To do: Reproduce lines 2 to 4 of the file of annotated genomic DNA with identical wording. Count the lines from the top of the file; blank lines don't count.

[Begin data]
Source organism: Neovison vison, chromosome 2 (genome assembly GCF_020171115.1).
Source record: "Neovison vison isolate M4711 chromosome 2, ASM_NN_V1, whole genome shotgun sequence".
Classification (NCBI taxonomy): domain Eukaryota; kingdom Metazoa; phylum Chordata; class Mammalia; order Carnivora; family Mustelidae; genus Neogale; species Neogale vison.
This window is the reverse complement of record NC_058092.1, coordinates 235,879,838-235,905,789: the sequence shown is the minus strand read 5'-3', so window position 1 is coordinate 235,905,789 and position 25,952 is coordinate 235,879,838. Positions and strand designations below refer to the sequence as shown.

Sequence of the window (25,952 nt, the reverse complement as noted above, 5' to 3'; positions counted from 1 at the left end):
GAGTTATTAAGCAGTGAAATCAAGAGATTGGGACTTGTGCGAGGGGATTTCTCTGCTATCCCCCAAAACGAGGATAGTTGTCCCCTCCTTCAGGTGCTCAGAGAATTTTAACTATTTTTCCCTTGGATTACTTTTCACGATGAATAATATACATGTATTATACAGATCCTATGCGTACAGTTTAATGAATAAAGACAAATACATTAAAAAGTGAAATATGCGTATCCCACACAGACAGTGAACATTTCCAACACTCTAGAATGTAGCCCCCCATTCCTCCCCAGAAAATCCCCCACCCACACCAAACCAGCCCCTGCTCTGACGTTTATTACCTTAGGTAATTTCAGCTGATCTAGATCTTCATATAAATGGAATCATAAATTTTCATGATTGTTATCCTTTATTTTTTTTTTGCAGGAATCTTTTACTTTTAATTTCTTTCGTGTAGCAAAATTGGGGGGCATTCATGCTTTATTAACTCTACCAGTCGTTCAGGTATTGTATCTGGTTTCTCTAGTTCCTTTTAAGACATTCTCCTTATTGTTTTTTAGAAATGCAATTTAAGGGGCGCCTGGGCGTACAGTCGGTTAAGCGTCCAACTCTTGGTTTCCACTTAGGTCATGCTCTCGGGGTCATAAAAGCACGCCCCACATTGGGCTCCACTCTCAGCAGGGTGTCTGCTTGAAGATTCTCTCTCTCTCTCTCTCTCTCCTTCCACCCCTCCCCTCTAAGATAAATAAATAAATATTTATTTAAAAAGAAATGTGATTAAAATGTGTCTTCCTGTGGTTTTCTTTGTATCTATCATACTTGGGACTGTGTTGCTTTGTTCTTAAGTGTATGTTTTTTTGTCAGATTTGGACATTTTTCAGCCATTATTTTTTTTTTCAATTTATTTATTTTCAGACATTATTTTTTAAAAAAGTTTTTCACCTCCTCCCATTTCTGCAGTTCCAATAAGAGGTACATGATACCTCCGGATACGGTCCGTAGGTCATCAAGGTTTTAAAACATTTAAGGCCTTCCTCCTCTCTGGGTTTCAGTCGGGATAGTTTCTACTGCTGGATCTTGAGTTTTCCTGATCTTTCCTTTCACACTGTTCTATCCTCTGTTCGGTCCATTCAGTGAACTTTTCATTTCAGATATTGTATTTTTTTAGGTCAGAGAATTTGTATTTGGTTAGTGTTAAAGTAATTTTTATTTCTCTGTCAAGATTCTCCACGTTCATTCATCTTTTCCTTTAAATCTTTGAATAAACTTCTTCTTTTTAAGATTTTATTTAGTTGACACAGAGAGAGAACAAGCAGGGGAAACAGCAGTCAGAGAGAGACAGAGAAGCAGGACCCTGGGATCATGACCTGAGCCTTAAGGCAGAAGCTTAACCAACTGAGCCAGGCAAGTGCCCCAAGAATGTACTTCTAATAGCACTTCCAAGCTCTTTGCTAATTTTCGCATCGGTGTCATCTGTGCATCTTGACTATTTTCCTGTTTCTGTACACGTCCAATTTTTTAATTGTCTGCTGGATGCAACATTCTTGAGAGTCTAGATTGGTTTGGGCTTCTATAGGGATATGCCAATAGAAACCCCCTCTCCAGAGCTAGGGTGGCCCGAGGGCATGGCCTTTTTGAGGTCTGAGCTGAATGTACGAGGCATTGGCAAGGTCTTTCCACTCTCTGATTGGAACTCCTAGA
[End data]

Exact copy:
Source record: "Neovison vison isolate M4711 chromosome 2, ASM_NN_V1, whole genome shotgun sequence".
Classification (NCBI taxonomy): domain Eukaryota; kingdom Metazoa; phylum Chordata; class Mammalia; order Carnivora; family Mustelidae; genus Neogale; species Neogale vison.
This window is the reverse complement of record NC_058092.1, coordinates 235,879,838-235,905,789: the sequence shown is the minus strand read 5'-3', so window position 1 is coordinate 235,905,789 and position 25,952 is coordinate 235,879,838. Positions and strand designations below refer to the sequence as shown.